# Given that $B(t)$ is standard Brownian motion. Is $\overline{B}(t) = B(t+s)-B(s)$ a standard Brownian motion?

1) $$B(0) = 0$$ is satisfied, because $$\overline{B}(0) = B(0+s) - B(s) = B(s) - B(s) = 0$$.

3) Assumption that $$\bar{B}(t)-\bar{B}(s) \sim N(0,t-s)$$ is not satisfied, because:

$$\overline{B}(t)-\overline{B}(s) = B(t+s)-B(s) - ((B(2s)-B(s)) = B(t+s) - 2B(s)$$

From definition $$B(s)$$ is normally distributed, but how to show that $$B(t+s)$$ is normally distributed? If they are normally distributed, then $$E[B(t+s)-B(s)] = E[B(t+s)] - 2E[B(s)] = 0$$. But here again, it only is so, if $$B(t+s)$$ is Brownian motion. Do I need to separately prove that $$B(t+s)$$ is Brownian motion or is there a shortcut?

$$D[B(t+s)-B(2s)] = D[B(t+s)]-D[B(2s)] + 2Cov[B(t+s), B(2s)] = t+s - 2s + 2Cov[B(t+s), B(2s)]$$

1. Case when $$t\le s$$: $$D[B(t+s)-B(2s) = t -s + 2(t+s) = 3t +s \neq t-s$$

2. Case when $$s \le t$$: $$D[B(t+s)-B(2s)] = t -s + 4s = t+3s \neq t-s$$

$$\overline{B}(t) - \overline{B}(t') = B(t+s)-B(s) - B(t'+s)+B(s) = B(t+s)-B(t'+ s) \\ E[B(t+s)-B(t'+s)] = B(s) - B(s) = 0 \\ D[B(t+s)-B(t'+s)] = D[B(t+s)] +D[B(t'+s)] + 2Cov[B(t+s), B(t'+s)] \\ \text{ 1) Case when } t \le t' \\ t+t'+2s + 2Cov[B(t+s),B(t'+s -(t+s) + t+s)] = t+t'+2s+2(t+s) = 3t+4s+t'$$

So, here the assumption is not satisfied. But I probably have made an error somewhere. Also, in order to conclude that $$D[B(t+s)]$$ is equal to $$t+s$$, $$B(t+s)$$ should be a Brownian motion, but the only given is that B(t) is Brownian motion.

2) Assumption that increments of $$\overline{B}(t)$$ are independent. I don't know how to prove or disprove this. $$\overline{B}(t) = \overline{B}(t)-\overline{B}(0) = B(t+s) - B(s) - B(s)+ B(s) = B(t+s)-B(s) \\ \overline{B}(t+h) - \overline{B}(h) = B(t+h+s) - B(s) - B(h+s) + B(s) = B(t+h+s) - B(h+s)$$ From there it looks like increments are not independent. Not sure how to formally show it apart from $$B(t+s) - B(s) \neq B(t+h+s) - B(h+s)$$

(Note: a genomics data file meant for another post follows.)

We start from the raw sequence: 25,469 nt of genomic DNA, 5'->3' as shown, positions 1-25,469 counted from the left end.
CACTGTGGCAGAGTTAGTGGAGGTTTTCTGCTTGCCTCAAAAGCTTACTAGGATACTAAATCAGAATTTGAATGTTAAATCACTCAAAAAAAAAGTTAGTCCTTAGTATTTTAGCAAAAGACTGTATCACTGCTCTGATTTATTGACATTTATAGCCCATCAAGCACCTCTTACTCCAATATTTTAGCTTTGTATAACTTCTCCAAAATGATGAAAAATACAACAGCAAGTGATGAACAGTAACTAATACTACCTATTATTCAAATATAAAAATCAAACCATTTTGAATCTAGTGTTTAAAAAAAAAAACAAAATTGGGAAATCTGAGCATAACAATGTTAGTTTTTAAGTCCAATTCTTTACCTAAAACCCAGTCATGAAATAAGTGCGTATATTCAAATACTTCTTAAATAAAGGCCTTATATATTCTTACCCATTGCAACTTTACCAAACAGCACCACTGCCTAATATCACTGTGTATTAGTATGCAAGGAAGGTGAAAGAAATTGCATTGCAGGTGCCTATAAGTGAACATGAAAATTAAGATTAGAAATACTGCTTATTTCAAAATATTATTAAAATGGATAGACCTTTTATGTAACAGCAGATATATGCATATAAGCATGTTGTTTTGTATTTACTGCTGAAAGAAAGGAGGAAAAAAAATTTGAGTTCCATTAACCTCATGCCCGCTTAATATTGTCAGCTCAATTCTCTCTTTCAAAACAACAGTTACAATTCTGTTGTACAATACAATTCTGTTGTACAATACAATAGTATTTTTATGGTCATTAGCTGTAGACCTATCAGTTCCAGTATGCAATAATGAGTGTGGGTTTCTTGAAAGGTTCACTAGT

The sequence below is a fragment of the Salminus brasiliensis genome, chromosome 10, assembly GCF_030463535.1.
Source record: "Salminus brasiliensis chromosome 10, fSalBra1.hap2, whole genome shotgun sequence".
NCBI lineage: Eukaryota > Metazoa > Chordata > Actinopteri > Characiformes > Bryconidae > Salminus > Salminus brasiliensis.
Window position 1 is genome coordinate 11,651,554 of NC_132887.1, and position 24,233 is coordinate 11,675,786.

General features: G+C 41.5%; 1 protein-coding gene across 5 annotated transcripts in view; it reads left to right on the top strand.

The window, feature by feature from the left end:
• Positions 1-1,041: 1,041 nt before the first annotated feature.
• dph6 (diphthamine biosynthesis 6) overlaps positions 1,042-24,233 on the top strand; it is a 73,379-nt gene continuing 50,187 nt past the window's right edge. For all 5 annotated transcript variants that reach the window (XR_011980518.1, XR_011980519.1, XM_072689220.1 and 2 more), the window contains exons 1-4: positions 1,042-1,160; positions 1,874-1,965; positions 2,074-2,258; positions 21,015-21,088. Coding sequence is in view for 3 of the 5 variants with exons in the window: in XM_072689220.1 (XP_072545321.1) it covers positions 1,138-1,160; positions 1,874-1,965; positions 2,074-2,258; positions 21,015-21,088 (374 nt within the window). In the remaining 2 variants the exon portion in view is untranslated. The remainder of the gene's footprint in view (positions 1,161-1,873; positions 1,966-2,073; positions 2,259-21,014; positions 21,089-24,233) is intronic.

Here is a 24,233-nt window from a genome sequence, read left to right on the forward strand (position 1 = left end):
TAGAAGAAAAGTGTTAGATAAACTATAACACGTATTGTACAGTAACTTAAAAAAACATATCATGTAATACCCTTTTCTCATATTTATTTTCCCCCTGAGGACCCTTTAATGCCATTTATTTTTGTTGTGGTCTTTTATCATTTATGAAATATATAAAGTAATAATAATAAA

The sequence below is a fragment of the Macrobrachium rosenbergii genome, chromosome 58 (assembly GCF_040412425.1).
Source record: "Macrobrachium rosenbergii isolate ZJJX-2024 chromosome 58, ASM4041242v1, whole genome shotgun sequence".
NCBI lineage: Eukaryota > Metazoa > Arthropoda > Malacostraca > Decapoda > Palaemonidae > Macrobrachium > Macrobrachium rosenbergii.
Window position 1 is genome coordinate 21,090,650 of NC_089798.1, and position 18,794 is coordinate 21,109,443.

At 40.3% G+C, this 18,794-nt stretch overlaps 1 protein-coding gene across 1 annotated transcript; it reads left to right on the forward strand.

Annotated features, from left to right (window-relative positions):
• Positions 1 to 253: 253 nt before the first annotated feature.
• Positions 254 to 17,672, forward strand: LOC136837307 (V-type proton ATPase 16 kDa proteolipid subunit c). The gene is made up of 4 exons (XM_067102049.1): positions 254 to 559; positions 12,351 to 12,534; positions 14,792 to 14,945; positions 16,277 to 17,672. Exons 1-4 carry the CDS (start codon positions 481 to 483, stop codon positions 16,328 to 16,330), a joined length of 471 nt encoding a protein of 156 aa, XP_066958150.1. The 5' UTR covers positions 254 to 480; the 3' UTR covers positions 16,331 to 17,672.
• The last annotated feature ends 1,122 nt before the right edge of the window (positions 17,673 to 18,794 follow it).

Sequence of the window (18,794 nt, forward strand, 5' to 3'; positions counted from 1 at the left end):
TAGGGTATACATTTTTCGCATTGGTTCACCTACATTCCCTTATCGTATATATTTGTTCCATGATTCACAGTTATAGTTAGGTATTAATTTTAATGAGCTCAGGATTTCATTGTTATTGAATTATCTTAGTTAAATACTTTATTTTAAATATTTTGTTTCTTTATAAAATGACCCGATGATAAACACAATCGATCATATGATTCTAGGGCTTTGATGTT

Let $$t_1 < t_2 < ... < t_{i-1} < t_{i} < ... < t_n \ \ \forall n$$

Let $$z_i = \overline{B}(t_i+s)$$ and $$z_{i-1} = \overline{B}(t_{i-1}+s)$$ Then from definition of standard Brownian motion $$z_i - z_{i-1}$$ are independet $$\forall i\in 1,...,n$$ And $$\overline{B}(t_{i-1}) - \overline{B}(t_i) = B(t_{i-1}+s)-B(s)-B(t_i+s)+B(s) = B(t_{i-1}+s)-B(t_i+s) \Rightarrow \text{ increments } \overline{B}(t_{i-1})-\overline{B}(t_i) \text{ are independet } \forall i = 1,...,n$$

• You have a typo in verifying assumption 3, in your first line. Also, you need to consider a general increment say $\bar B(t) - \bar B(t')$ not just the case $t' = s$. Hint for Assumption 2, increments of a process are invariant to a (constant) shift of the value of the process. Jan 3, 2021 at 14:48
• @passerby51 Do you mean that $2B(s)$ should be written as $B(s)$? I just thought that the constant can be taken out of functions' argument. Jan 3, 2021 at 15:04
• $2B(s)$ should be $B(2s)$. Jan 3, 2021 at 15:08
• @passerby51 Now I tried to test the third assumption using general increment. Ant it looks bad :| . Jan 3, 2021 at 15:18
• @passerby51 I also tried to test the third assumption. Jan 3, 2021 at 15:31

First, check out what independent increments means. You need to consider a general sequence of points say $$t_0 < t_1 < \cdots < t_n$$.
• $$\bar B(t_1) - \bar B(t_0) = B(t_1 +s) - B(t_0+s)$$. You know something about the distribution of an increment of $$B(\cdot)$$, that is, you know the distribution of the right-hand side of the equation just mentioned, without any calculations. What can you conclude about the distribution of $$\bar B(t_1) - \bar B(t_0)$$?
• Consider the random variables $$\bar B(t_{i}) - \bar B(t_{i-1})$$ for $$i=1,\dots,n$$ and show that they can related to random variables $$B(z_i) - B(z_{i-1})$$, $$i=1,\dots,n$$ for some points $$\{z_i\}$$.
Does $$B(\cdot)$$ have independent increments? What can you conclude about $$\bar B(\cdot)$$ then?
• I showed that increments for random variables are independent using the second hint. From the first hint I get that the increments for $\overline{B}(t)$ are normally distributed and that they are independent. What about the third assumption for general case? Jan 3, 2021 at 21:06
• You should not conclude that $\bar B(t)$ are independent for different $t$ (they are not). From the first hint you can directly conclude that $\bar B(t_1) - \bar B(t_0)$ has a normal distribution with mean 0 and variance .... . Just review the definition of the Brownian motion. Jan 3, 2021 at 21:27